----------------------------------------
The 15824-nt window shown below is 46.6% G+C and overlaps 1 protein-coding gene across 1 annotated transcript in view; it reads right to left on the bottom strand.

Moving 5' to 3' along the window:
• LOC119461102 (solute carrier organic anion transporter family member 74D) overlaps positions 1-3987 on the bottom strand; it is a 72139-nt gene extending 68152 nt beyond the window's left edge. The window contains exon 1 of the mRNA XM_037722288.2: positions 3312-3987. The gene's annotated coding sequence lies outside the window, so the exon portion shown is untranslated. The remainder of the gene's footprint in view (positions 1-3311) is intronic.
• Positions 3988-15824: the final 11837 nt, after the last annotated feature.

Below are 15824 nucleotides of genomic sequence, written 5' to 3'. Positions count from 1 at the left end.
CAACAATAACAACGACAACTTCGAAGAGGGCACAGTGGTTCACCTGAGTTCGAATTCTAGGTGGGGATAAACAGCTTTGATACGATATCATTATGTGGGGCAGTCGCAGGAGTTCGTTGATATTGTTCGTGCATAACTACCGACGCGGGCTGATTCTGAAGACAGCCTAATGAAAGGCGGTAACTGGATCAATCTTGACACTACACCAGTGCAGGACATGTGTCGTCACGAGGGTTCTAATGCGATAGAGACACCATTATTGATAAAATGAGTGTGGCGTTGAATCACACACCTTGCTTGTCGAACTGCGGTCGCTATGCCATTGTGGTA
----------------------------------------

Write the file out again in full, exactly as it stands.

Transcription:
The 15824-nt window shown below is 46.6% G+C and overlaps 1 protein-coding gene across 1 annotated transcript in view; it reads right to left on the bottom strand.

Moving 5' to 3' along the window:
• LOC119461102 (solute carrier organic anion transporter family member 74D) overlaps positions 1-3987 on the bottom strand; it is a 72139-nt gene extending 68152 nt beyond the window's left edge. The window contains exon 1 of the mRNA XM_037722288.2: positions 3312-3987. The gene's annotated coding sequence lies outside the window, so the exon portion shown is untranslated. The remainder of the gene's footprint in view (positions 1-3311) is intronic.
• Positions 3988-15824: the final 11837 nt, after the last annotated feature.

Below are 15824 nucleotides of genomic sequence, written 5' to 3'. Positions count from 1 at the left end.
CAACAATAACAACGACAACTTCGAAGAGGGCACAGTGGTTCACCTGAGTTCGAATTCTAGGTGGGGATAAACAGCTTTGATACGATATCATTATGTGGGGCAGTCGCAGGAGTTCGTTGATATTGTTCGTGCATAACTACCGACGCGGGCTGATTCTGAAGACAGCCTAATGAAAGGCGGTAACTGGATCAATCTTGACACTACACCAGTGCAGGACATGTGTCGTCACGAGGGTTCTAATGCGATAGAGACACCATTATTGATAAAATGAGTGTGGCGTTGAATCACACACCTTGCTTGTCGAACTGCGGTCGCTATGCCATTGTGGTA